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An Altruist’s edge

In my coaching practice, I often work with people who are altruists, who are also fantastically good at bringing people together. They are the queens and kings of party-throwing. They plan beautiful projects with dozens of people involved. They see these projects through till the end. And they sacrifice some of their own well-being for the sake of being of service to others. They see where our human society lacks justice, beauty and peace, and then they work hard to literally make this world a better place. They get things done. And they are over-worked and under-nourished when it comes to their heart’s deeper needs and desires.
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If this is you, here’s an edge you are carrying around, probably without knowing it: 
You have such a deep longing for connecting with other people that you create experiences for others just to connect with them – at the expense of your own time and energy.

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The mere act of bringing people together – by inviting a diverse team of professionals to join you for a new project you just plucked out of your highly creative brain, or by having your friends come sit around your kitchen table at brunch – is highly fulfilling for you.
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But the thought that you could connect with others “without a purpose” is probably deeply uncomfortable for you.
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Imagine you would meet someone just to spend time with them.
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To have coffee with a friend, with no other agenda than to chat for a while and to feel well in each other’s presence.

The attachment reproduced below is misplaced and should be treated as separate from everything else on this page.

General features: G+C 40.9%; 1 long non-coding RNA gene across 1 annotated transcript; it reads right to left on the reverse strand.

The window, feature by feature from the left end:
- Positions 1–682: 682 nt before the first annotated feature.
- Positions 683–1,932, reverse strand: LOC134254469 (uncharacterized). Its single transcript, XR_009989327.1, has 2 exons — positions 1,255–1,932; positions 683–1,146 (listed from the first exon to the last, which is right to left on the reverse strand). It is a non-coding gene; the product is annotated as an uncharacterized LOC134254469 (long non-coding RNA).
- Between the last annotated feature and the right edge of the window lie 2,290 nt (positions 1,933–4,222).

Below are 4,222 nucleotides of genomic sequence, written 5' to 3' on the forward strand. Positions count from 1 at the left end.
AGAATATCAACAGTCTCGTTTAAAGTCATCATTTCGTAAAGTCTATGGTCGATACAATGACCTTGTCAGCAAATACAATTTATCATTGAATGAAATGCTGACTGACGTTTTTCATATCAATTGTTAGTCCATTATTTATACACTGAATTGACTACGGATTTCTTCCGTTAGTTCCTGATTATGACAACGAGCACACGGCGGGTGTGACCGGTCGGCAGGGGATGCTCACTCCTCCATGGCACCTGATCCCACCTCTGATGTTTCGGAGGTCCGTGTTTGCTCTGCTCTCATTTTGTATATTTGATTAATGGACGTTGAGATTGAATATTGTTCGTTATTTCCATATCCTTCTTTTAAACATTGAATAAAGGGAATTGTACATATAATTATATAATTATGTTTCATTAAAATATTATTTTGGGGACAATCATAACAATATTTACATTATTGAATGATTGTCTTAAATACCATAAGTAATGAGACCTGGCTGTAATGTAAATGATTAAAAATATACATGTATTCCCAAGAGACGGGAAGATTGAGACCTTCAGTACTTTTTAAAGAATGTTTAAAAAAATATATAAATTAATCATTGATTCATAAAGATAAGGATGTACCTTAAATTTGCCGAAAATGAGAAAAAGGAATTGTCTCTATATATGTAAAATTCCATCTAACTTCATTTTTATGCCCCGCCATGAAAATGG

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And to not invite your friend over to your place.
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To not pay for a whole party and invite all of your other friends, too.
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To just say to someone: “Hey, would love to see you. Are you free on Friday?”
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And to not have this coffee date be about anything else but connection.
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If you are feeling a psychological edge when you imagine going there: Good. Play with that edge. Feel its shape and size, and sense where this experience starts making you feel uncomfortable: As soon as you imagine calling your friend? When you imagine that there’s no deeper meaning behind that date, that you would just like to spend time with them? When you imagine that you won’t be paying for your friend’s coffee, only for the one you are going to have, yourself?
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Sense where you have a tendency to over-give, and where you feel uncomfortable around receiving the gift of spending time with someone you love.
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And then call your friend anyway.
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Let this be awkward.
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You are trying something new.
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#peaceperspective
#relationshipping
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Photo: Adam Jang via Unsplash

 

Lilly

Lilly Mackuth offers private, customised coaching Sessions (online, or in person) helping you to heal and improve your relationship life.

Learn more at LillyMackuth.com

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